A Ndebele speaks his mind


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Twelve years of Zimbabwe’s independence have witnessed the progressive marginalisation and domination of the Ndebele people by the majority dominant Shona groups.

From 1980 to 1987 this process of domination and marginalisation had the grand and convenient excuse, namely that the Ndebele people had allegedly denied themselves an effective and comprehensive participation in the national affairs because they perversely chose to support, ZAPU, a party that lost the election and which subsequently organised the unseating of the ruling party by fair or foul means.

The attitude of ZANU-PF and their actual declarations were to the effect that it pays to join ZANU-PF. They did not say it pays to be Shona as that would have been unacceptable, in bad taste and tribalism. But looking at the reality that unfolded from 1980 to date, it became increasingly and vividly clear and evident that it does not pay to be ZANU-PF when you are Ndebele. It pays to be Shona and be ZANU-PF. Being Shona is the necessary and sufficient condition for being a privileged and well provided ZANU-PF.

Admittedly, the Ndebeles had a few mavericks in their midst the Nkalas and Ndlovus – who were held up by the ZANU-PF/Shona propaganda machine as examples of how it pays to be ZANU-PF when you are Ndebele. The Unity Agreement of 1987 put paid to that myth. The maverick Nkalas and Ndlovus were multiplied by two million and we had two million Nkalas and Ndlovus who were formally ZANU-PF.

We waited with baited breath to see whether the magic formula of being ZANU-PF first would translate into being privileged and be provided for across the board. I should add a note of caution by way of clarification that the thesis being advanced is on the basis of a distinct and disparate natural grouping being privileged and well provided for in insignificant numbers in leadership positions in the public and civil service.

Admittedly, on an individual level you would find many examples that contradict the thesis. But what is contradicted at individual level becomes an overwhelming axiomatic reality at the group level.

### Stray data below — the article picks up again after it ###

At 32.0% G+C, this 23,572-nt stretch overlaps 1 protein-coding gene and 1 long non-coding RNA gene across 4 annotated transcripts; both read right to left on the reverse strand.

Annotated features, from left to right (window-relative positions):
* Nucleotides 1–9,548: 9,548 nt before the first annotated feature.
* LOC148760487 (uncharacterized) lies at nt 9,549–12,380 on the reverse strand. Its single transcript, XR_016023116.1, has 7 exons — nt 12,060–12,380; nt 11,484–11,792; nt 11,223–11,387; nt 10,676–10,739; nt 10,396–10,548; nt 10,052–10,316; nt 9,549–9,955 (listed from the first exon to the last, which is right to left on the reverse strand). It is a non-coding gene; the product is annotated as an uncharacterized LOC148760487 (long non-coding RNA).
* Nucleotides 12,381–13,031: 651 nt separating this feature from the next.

The results of that political development have abundantly and demonstrably proved that the Nkalas and Ndlovus were a hoax to buy political stability and pacificity by ZANU-PF as the chief representative of the majority and dominant Shona groups. Beyond those opportunistic and expediency ends, it had nothing, nothing whatsoever, to offer the minority and dominated Ndebele.

They continued to subsist and exist in the marginalised state they were prior to the Unity Agreement. They continued to witness and experience the occupation and domination of civil and public service institutions in their wards, villages, districts and provinces by people who are spill-overs from their areas. They continued to observe the stranglehold that a Shona dominated media kept on the truth of this marginalisation and domination from ever seeing the light of publicity.

Five years of supposed unity have been a bitter and painful lesson in the real politics of African independence. They have confirmed a hundred times over the dictum by Kwame Nkurumah that “see ye first the political kingdom and all things shall be added unto you”.

Through numbers the dominant Shona are proud proprietors of that political kingdom and through systematic and collective discrimination they are the effective gate keepers of that kingdom. By joining ZANU-PF in 1987 the Ndebele were in a desperate and coerced attempt trying to be part of the proprietors of that kingdom but they had overlooked the fact that they did not have some of credentials and qualifications.

All too often when we talk of discrimination and marginalisation we tend to think that it is done by a government. In this case we should be pardoned for thinking that it is the present ZANU-PF government before and after the Unity “Watershed” of 1987 that had been primarily and principally responsible for it. The Zimbabwean situation is more complex than that, particularly in as far as it refers to Ndebele and Shona relations.